By Stephanie Zacharek
By Alan Scherstuhl
By Alan Scherstuhl
By Charles Taylor
By Melissa Anderson
By Inkoo Kang
By Amy Nicholson
By Sam Weisberg
What's now referred to as the Romanian New Wave announced itself loudest with Cristian Mungiu's 4 Months, 3 Weeks and 2 Days, which in 2007 won the Palme d'Or at the Cannes Film Festival. The laurel wasn't exactly unprecedented—at least one Romanian film had received a major award at the festival each of the two years prior—but it nevertheless felt definitive. Deeply rooted in the nearly quarter-century (1965 to 1989) reign of Nicolae Ceausescu as its authoritarian dictator and characterized by minimalist staging and deadpan black humor, the central European nation's recent contributions to the world of film have been good or great with almost alarming frequency. "Making Waves: New Romanian Cinema," the Film Society of Lincoln Center's annual series co-sponsored by the Romanian Film Initiative, begins this Thursday with Tudor Giurgiu's Of Snails and Men and runs for exactly a week. In addition to a dozen or so other recent works, it also features a shorts program and a retrospective devoted to Alexandru Tatos.
Giurgiu's film is a good deal less somber than most Romanian exports to make it stateside. But its comic tone shouldn't be mistaken for a lack of seriousness: Set against the backdrop of Michael Jackson's first and only visit to Romania in the early 1990s, it concerns a group of factory workers at a shuttered car plant who scheme to take over the factory by donating sperm en masse. Entwined in its comic narrative is a genuinely felt sense of loss and fear; Giurgiu does take the dark humor so often embedded into his countrymen's films and, as Corneliu Porumboiu did with 2007's 12:08 East of Bucharest, quietly moves it to the fore.
Radu Gabrea's Three Days till Christmas acts as a sort of companion piece to last year's stunning The Autobiography of Nicolae Ceausescu. Gabrea presents an at times farcical take on the dead-and-deposed dictator that highlights the man's absurdity via a re-enactment of his last days interspersed with archival footage and talking-head interviews. It offers few rewards to anyone who has seen Ujica's film, but works well enough as a genre mash-up holding all parties responsible.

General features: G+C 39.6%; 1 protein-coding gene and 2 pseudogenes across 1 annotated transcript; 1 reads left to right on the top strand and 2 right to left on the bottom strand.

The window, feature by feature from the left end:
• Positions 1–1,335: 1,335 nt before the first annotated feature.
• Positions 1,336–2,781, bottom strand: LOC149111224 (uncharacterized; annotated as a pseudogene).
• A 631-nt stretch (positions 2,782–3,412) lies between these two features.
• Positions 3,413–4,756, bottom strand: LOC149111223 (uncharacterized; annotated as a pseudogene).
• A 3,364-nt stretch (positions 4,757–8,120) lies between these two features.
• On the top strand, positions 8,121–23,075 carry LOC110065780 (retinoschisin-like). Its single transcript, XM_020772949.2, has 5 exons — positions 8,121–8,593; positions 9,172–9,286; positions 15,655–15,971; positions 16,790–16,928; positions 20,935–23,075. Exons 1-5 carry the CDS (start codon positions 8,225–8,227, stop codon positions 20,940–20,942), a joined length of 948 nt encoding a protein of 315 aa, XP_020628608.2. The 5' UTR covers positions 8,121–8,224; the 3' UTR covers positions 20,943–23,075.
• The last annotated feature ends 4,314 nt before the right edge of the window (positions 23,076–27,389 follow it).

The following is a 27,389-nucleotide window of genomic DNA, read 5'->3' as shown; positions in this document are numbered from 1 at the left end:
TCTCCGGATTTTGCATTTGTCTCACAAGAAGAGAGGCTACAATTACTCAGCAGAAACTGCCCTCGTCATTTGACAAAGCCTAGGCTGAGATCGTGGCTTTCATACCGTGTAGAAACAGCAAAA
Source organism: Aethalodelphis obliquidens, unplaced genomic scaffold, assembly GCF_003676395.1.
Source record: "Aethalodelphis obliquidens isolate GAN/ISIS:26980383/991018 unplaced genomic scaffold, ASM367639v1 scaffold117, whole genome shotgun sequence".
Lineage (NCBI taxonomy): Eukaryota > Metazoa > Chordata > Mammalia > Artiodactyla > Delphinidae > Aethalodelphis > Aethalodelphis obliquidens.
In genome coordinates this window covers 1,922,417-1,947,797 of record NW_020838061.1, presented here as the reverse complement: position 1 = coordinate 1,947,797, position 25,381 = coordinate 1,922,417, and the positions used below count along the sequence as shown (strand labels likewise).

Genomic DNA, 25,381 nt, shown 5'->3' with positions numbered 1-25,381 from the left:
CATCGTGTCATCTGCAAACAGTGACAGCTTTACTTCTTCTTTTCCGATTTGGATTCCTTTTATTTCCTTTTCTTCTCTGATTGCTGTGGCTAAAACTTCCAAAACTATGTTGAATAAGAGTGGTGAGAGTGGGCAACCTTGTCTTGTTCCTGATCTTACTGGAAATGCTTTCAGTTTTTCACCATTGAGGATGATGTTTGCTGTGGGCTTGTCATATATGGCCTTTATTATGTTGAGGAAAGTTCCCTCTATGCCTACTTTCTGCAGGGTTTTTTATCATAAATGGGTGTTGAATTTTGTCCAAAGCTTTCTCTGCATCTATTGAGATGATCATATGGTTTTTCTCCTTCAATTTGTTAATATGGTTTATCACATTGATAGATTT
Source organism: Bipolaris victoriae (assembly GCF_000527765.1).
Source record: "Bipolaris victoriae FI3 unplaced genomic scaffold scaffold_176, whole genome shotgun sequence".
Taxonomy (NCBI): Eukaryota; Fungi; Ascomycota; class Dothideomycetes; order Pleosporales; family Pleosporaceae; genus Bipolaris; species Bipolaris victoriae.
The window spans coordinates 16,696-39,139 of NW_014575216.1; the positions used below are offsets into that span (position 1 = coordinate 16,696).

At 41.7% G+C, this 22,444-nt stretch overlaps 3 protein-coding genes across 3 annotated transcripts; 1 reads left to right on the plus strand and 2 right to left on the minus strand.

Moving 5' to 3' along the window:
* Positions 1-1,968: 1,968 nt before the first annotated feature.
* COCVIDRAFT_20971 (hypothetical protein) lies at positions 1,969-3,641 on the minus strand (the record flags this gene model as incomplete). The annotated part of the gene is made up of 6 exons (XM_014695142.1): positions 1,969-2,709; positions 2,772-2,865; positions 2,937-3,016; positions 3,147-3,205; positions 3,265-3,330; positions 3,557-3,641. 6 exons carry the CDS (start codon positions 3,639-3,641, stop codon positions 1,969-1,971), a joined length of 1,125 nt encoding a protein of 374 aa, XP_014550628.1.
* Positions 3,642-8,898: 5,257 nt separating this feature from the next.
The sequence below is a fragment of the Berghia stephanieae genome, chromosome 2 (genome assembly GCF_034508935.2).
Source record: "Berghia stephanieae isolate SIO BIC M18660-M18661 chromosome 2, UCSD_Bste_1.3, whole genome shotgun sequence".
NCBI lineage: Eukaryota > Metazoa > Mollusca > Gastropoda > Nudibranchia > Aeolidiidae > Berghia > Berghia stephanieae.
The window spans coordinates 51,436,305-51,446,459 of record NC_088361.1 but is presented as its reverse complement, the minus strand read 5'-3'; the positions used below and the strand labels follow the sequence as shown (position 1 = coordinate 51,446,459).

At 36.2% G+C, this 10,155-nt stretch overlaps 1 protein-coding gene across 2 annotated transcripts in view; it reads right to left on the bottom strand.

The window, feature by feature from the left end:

The biggest draw is still likely to be Mungiu's Beyond the Hills, which tells of a young nun and her wayward, overly dependent friend and closes the series next Wednesday night. (It isn't the only monastic offering on display; Anca Hirte's Teodora Sinner, a decidedly more modest and lo-fi take on the lives of nuns, screens Sunday and Wednesday.) Mungiu, whose follow-up this is to 4 Months, is, along with Cristi Puiu, one of the Romanian New Wave's primary standard-bearers; his latest won two more awards—for its screenplay and two lead actresses—at Cannes just this May. Long, deliberately paced, and set on a remote monastery, it's something like the archetypal Romanian film: so quietly tense on so many levels that its seemingly placid surface seems poised to shatter at a moment's notice. Waiting for that to happen (or not happen) proves far more exhilarating than exhausting.
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